BY: JESSICA BEUKER
The town of Woodland, North Carolina recently rejected a solar farm proposal after citizens expressed fears that the panels would suck up all the energy from the sun.
The Woodland Town Council rejected a proposal that would have rezoned a section of land into a solar farm. According to the Roanoke-Chowan News- Herald, the town council previously approved three other solar farms, with one currently in the process of being made. “The solar farm companies are seeking placement around Woodland because it has an electrical substation nearby where the solar power generated by the panels can be added to the electrical grid,” wrote the Herald. The proposal would have competed enclosing the Woodland substation.
It was during the public comment section of the meeting that citizens expressed their concerns and fears regarding the solar panels.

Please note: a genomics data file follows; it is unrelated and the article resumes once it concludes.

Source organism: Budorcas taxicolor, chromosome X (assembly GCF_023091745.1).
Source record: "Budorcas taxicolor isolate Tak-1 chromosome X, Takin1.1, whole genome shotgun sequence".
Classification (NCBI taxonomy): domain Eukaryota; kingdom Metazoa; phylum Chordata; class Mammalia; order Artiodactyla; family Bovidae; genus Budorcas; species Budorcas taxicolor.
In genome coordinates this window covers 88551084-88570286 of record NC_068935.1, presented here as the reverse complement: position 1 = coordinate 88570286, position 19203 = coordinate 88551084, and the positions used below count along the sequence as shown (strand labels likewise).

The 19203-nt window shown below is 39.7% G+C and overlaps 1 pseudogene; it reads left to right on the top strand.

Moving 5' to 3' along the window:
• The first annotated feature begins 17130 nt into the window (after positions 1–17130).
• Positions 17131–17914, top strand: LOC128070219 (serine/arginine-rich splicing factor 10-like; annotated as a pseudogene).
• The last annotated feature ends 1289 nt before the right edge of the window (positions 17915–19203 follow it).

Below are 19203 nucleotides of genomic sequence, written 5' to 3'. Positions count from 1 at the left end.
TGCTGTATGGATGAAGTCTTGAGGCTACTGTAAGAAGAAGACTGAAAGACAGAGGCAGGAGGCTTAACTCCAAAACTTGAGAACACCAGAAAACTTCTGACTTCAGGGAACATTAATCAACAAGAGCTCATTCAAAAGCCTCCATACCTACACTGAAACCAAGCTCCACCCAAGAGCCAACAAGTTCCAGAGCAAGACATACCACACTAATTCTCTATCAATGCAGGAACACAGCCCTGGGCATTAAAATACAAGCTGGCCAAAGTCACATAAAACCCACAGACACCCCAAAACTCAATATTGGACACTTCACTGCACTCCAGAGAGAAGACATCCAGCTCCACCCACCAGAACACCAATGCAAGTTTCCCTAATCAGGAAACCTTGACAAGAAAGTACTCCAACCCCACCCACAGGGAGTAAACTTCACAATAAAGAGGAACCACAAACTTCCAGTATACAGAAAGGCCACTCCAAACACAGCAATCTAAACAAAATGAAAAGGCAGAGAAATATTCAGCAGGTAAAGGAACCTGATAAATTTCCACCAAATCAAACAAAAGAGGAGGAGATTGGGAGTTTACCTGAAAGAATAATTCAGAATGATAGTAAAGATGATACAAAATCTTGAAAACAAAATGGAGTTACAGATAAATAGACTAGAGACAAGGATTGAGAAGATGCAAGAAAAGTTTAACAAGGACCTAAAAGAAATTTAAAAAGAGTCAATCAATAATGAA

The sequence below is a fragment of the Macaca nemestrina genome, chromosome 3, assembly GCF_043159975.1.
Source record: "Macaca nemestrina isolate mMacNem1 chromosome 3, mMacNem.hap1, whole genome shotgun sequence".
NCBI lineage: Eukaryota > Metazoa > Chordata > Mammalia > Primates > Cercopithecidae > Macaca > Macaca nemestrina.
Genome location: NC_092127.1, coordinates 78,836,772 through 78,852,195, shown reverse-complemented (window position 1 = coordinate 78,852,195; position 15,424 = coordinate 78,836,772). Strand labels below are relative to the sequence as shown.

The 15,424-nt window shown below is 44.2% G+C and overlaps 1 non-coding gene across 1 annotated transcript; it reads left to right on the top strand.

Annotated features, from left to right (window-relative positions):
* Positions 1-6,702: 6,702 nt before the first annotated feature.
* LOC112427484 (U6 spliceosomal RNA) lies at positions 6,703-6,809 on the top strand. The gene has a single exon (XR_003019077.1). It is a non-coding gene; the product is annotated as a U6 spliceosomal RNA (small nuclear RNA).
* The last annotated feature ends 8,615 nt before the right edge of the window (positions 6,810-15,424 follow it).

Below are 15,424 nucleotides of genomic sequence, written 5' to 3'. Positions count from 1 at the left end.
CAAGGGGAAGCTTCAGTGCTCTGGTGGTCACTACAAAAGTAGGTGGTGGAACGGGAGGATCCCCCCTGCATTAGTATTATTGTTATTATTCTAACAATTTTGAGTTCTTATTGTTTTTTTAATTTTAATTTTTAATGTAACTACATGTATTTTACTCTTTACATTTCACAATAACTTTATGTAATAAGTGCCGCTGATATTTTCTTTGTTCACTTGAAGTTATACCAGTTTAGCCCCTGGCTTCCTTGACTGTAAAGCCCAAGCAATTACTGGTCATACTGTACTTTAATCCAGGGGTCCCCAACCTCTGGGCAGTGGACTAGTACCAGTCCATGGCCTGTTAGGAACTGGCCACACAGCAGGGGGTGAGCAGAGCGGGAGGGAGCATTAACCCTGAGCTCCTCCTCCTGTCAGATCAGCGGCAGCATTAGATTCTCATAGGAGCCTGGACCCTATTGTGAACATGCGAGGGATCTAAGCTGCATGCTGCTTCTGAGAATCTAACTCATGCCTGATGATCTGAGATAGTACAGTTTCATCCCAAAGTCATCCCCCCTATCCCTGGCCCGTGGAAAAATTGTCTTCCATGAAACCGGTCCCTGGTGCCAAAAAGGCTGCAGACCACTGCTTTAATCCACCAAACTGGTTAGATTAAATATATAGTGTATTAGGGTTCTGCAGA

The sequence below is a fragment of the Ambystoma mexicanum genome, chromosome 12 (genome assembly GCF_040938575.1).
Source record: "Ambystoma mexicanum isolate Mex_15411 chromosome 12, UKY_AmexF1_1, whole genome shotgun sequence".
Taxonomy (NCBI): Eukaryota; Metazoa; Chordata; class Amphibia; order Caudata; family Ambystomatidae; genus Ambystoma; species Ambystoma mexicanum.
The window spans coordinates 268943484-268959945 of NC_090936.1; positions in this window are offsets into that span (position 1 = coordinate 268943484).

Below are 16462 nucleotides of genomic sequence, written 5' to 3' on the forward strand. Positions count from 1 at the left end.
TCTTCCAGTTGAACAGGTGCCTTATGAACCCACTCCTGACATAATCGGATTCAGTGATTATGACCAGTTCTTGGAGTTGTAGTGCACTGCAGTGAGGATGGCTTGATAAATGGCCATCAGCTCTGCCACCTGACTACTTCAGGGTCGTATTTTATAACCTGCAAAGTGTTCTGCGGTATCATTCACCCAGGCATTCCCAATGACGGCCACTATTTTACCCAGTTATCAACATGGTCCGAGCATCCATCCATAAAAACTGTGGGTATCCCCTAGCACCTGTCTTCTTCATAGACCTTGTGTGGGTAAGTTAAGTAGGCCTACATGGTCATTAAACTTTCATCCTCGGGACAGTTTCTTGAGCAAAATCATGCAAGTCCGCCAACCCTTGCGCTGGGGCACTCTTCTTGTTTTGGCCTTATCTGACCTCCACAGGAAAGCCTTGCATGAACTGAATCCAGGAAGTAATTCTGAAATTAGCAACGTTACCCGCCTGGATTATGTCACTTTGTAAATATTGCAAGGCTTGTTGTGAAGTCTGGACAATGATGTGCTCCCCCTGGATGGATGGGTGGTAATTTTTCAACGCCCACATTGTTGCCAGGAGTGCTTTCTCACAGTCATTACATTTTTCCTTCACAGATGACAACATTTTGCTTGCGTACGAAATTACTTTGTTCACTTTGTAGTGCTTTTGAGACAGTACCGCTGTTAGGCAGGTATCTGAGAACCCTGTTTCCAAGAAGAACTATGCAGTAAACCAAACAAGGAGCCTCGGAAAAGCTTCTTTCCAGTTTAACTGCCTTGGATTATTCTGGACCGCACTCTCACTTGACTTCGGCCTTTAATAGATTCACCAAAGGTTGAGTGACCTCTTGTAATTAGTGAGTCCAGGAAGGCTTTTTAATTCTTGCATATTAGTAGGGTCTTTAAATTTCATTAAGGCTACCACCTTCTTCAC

If you’ve ever seen the television show Parks and Recreation, then you’ve witnessed the antics of a small town’s community meeting. Of course the antics are highly dramatized, and no public meeting could possibly be as ridiculous and silly as the ones written for screen, right? Wrong.
A few citizens rejected the farm because they felt that the solar farms were taking over their town. Mary Hobbs, a 50-year resident, spoke about how she has “watched it slowly becoming a ghost town with no job opportunities for young people,” according to the Herald. She also added that her house is surrounded by solar farms and has subsequently gone down in value, because the “only people profiting are the landowners who sell their land, the solar companies and the electric companies.”
Bobby Mann claimed that solar farms would “suck up all the energy from the sun,” which would be bad for town businesses.
His wife Jane Mann, a retired science teacher, spoke at the meeting and raised concerns about photosynthesis. She was worried that plants would not get enough sunlight if the panels were installed. Mann said she had seen dying plants near solar panels because they weren’t getting enough sunlight. According to the Herald, she also added that “no one could tell her that solar panels didn’t cause cancer.”
Brent Niemann, a Strata Solar Company representative, assured the people that solar panels only use sunlight that hits them directly.